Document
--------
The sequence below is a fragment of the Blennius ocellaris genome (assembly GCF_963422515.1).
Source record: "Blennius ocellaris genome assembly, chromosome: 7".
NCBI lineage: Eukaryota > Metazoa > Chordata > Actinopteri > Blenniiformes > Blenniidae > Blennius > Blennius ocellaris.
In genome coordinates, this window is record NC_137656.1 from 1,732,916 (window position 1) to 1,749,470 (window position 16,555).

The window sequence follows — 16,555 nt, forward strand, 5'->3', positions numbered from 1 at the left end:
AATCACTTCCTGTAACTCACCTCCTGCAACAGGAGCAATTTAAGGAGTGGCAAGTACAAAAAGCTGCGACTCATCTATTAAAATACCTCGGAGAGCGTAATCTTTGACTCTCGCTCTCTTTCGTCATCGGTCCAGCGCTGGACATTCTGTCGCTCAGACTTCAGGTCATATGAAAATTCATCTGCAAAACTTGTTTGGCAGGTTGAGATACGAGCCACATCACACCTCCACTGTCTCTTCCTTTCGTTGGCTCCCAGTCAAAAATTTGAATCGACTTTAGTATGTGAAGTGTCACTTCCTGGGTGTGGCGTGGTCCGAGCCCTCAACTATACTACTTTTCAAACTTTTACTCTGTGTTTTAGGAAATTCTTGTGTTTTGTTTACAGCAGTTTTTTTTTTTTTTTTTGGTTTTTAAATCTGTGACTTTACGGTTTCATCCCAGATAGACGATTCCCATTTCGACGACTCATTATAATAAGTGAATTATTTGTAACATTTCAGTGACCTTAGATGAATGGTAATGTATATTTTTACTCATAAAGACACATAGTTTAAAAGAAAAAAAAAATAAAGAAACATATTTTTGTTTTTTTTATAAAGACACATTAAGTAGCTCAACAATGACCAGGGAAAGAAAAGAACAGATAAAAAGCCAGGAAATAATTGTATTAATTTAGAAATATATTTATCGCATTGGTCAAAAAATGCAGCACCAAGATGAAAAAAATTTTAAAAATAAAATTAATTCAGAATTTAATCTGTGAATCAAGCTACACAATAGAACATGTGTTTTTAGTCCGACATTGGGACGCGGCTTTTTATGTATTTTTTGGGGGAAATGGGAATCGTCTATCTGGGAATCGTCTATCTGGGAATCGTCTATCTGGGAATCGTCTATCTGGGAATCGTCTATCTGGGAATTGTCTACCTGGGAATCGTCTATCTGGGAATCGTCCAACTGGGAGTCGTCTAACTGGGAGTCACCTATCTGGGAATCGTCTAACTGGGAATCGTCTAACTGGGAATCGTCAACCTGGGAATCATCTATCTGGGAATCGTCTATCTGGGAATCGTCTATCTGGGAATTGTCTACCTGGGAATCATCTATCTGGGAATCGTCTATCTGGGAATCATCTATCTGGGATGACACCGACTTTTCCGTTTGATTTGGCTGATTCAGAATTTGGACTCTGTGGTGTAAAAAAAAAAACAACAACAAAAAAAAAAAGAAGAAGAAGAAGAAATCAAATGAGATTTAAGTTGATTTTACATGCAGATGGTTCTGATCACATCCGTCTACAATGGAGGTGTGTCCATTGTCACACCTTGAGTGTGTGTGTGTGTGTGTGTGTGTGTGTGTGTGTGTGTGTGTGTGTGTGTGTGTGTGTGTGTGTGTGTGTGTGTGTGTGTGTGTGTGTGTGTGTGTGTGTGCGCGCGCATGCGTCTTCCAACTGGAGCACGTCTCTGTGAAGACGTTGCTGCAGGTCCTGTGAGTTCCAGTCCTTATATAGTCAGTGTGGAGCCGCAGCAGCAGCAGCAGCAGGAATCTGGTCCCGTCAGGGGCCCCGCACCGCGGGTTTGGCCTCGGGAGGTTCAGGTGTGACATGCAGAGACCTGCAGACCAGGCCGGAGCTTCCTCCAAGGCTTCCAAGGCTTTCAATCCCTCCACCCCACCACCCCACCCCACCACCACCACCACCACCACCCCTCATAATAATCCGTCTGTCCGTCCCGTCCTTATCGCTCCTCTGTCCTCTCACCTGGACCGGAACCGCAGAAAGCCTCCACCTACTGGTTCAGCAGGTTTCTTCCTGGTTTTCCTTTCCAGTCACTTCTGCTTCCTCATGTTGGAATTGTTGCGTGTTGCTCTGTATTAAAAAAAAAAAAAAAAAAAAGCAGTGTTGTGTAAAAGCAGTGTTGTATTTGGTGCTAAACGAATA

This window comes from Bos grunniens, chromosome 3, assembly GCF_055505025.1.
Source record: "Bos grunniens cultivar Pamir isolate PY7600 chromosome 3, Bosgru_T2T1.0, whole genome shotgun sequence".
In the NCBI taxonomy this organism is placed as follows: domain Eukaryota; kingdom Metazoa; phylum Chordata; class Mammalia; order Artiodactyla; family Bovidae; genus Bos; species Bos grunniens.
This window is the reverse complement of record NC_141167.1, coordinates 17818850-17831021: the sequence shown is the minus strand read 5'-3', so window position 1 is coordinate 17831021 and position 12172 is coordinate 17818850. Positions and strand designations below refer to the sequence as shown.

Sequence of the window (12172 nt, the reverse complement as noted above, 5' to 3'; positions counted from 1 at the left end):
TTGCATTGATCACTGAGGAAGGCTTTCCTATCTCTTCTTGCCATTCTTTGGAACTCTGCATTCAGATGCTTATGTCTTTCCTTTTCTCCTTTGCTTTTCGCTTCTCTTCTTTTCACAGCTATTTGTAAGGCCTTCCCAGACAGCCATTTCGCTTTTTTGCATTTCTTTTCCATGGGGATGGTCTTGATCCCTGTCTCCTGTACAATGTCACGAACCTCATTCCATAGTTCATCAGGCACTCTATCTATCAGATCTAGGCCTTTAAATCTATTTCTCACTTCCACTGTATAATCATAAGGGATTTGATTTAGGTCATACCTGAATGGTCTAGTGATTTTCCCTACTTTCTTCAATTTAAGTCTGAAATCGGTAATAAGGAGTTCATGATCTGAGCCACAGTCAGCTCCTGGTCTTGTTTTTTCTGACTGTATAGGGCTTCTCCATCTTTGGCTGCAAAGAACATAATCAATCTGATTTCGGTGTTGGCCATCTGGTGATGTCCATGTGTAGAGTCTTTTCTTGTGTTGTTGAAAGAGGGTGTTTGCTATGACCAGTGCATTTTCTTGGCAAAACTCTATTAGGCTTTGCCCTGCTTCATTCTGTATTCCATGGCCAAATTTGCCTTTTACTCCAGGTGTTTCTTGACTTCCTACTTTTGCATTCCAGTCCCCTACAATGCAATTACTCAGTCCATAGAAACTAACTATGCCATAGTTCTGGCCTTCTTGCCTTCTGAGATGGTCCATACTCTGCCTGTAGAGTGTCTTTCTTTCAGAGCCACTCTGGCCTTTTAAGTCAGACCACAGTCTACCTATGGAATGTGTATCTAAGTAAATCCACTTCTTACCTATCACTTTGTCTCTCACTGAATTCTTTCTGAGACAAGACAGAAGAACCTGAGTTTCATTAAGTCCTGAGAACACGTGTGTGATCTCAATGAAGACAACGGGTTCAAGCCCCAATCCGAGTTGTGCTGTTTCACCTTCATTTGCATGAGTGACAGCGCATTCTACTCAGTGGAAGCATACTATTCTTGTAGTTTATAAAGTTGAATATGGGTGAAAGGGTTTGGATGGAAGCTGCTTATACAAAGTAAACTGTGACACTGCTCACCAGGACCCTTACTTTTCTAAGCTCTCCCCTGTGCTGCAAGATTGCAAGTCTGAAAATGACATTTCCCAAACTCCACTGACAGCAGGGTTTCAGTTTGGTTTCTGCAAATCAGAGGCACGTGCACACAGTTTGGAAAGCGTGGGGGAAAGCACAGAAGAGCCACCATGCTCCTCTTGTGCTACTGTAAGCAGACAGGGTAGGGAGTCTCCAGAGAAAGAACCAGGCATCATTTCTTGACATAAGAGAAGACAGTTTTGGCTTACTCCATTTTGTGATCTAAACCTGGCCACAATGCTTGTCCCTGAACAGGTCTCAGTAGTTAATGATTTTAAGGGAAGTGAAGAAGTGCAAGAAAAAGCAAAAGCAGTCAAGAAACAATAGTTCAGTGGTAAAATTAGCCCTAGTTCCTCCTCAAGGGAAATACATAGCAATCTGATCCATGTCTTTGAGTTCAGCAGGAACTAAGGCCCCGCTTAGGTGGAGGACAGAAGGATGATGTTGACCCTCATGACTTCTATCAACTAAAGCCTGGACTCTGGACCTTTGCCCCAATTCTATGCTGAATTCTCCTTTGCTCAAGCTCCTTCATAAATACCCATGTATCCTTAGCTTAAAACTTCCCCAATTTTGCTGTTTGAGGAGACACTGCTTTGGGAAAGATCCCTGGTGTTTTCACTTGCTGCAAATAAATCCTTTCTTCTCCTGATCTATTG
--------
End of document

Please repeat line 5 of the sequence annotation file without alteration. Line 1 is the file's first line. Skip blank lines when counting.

The window sequence follows — 16,555 nt, forward strand, 5'->3', positions numbered from 1 at the left end: